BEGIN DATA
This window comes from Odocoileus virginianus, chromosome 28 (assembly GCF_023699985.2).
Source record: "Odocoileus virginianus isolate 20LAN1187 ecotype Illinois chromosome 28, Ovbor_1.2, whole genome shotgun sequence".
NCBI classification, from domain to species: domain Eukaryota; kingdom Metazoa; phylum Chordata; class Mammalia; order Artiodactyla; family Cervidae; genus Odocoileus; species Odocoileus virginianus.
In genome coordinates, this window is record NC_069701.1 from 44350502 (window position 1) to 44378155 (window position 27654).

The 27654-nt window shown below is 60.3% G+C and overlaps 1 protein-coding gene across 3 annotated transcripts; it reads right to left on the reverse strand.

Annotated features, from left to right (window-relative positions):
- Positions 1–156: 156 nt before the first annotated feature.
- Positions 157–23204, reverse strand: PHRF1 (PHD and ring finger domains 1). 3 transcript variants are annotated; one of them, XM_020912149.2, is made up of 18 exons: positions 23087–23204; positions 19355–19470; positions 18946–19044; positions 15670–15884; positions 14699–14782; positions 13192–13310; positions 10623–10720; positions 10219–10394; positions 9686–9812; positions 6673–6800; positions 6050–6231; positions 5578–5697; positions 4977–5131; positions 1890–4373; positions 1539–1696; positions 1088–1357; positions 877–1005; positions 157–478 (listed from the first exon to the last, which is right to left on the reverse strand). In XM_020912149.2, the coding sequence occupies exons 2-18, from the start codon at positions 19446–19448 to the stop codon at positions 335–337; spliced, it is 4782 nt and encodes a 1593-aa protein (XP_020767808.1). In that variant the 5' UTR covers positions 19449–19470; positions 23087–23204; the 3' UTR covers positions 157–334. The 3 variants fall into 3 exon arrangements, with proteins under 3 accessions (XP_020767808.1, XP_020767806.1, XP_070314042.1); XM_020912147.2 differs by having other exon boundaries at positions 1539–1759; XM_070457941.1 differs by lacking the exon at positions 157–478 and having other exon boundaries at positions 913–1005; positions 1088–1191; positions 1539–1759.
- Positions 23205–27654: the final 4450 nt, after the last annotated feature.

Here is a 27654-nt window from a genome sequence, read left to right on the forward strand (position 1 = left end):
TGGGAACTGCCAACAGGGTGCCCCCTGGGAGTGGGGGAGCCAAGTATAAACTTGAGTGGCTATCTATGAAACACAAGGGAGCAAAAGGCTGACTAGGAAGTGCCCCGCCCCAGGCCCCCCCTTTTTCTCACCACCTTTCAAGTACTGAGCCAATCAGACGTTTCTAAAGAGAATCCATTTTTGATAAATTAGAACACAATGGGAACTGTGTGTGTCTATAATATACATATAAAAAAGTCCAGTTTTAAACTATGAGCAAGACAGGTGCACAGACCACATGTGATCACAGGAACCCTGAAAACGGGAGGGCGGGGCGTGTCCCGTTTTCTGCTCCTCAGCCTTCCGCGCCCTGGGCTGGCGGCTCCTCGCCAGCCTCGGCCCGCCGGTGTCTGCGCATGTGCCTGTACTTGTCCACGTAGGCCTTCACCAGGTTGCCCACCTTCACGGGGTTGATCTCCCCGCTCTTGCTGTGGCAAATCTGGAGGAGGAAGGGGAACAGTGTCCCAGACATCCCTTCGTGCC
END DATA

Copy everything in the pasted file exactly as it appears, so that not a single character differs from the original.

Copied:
This window comes from Odocoileus virginianus, chromosome 28 (assembly GCF_023699985.2).
Source record: "Odocoileus virginianus isolate 20LAN1187 ecotype Illinois chromosome 28, Ovbor_1.2, whole genome shotgun sequence".
NCBI classification, from domain to species: domain Eukaryota; kingdom Metazoa; phylum Chordata; class Mammalia; order Artiodactyla; family Cervidae; genus Odocoileus; species Odocoileus virginianus.
In genome coordinates, this window is record NC_069701.1 from 44350502 (window position 1) to 44378155 (window position 27654).

The 27654-nt window shown below is 60.3% G+C and overlaps 1 protein-coding gene across 3 annotated transcripts; it reads right to left on the reverse strand.

Annotated features, from left to right (window-relative positions):
- Positions 1–156: 156 nt before the first annotated feature.
- Positions 157–23204, reverse strand: PHRF1 (PHD and ring finger domains 1). 3 transcript variants are annotated; one of them, XM_020912149.2, is made up of 18 exons: positions 23087–23204; positions 19355–19470; positions 18946–19044; positions 15670–15884; positions 14699–14782; positions 13192–13310; positions 10623–10720; positions 10219–10394; positions 9686–9812; positions 6673–6800; positions 6050–6231; positions 5578–5697; positions 4977–5131; positions 1890–4373; positions 1539–1696; positions 1088–1357; positions 877–1005; positions 157–478 (listed from the first exon to the last, which is right to left on the reverse strand). In XM_020912149.2, the coding sequence occupies exons 2-18, from the start codon at positions 19446–19448 to the stop codon at positions 335–337; spliced, it is 4782 nt and encodes a 1593-aa protein (XP_020767808.1). In that variant the 5' UTR covers positions 19449–19470; positions 23087–23204; the 3' UTR covers positions 157–334. The 3 variants fall into 3 exon arrangements, with proteins under 3 accessions (XP_020767808.1, XP_020767806.1, XP_070314042.1); XM_020912147.2 differs by having other exon boundaries at positions 1539–1759; XM_070457941.1 differs by lacking the exon at positions 157–478 and having other exon boundaries at positions 913–1005; positions 1088–1191; positions 1539–1759.
- Positions 23205–27654: the final 4450 nt, after the last annotated feature.

Here is a 27654-nt window from a genome sequence, read left to right on the forward strand (position 1 = left end):
TGGGAACTGCCAACAGGGTGCCCCCTGGGAGTGGGGGAGCCAAGTATAAACTTGAGTGGCTATCTATGAAACACAAGGGAGCAAAAGGCTGACTAGGAAGTGCCCCGCCCCAGGCCCCCCCTTTTTCTCACCACCTTTCAAGTACTGAGCCAATCAGACGTTTCTAAAGAGAATCCATTTTTGATAAATTAGAACACAATGGGAACTGTGTGTGTCTATAATATACATATAAAAAAGTCCAGTTTTAAACTATGAGCAAGACAGGTGCACAGACCACATGTGATCACAGGAACCCTGAAAACGGGAGGGCGGGGCGTGTCCCGTTTTCTGCTCCTCAGCCTTCCGCGCCCTGGGCTGGCGGCTCCTCGCCAGCCTCGGCCCGCCGGTGTCTGCGCATGTGCCTGTACTTGTCCACGTAGGCCTTCACCAGGTTGCCCACCTTCACGGGGTTGATCTCCCCGCTCTTGCTGTGGCAAATCTGGAGGAGGAAGGGGAACAGTGTCCCAGACATCCCTTCGTGCC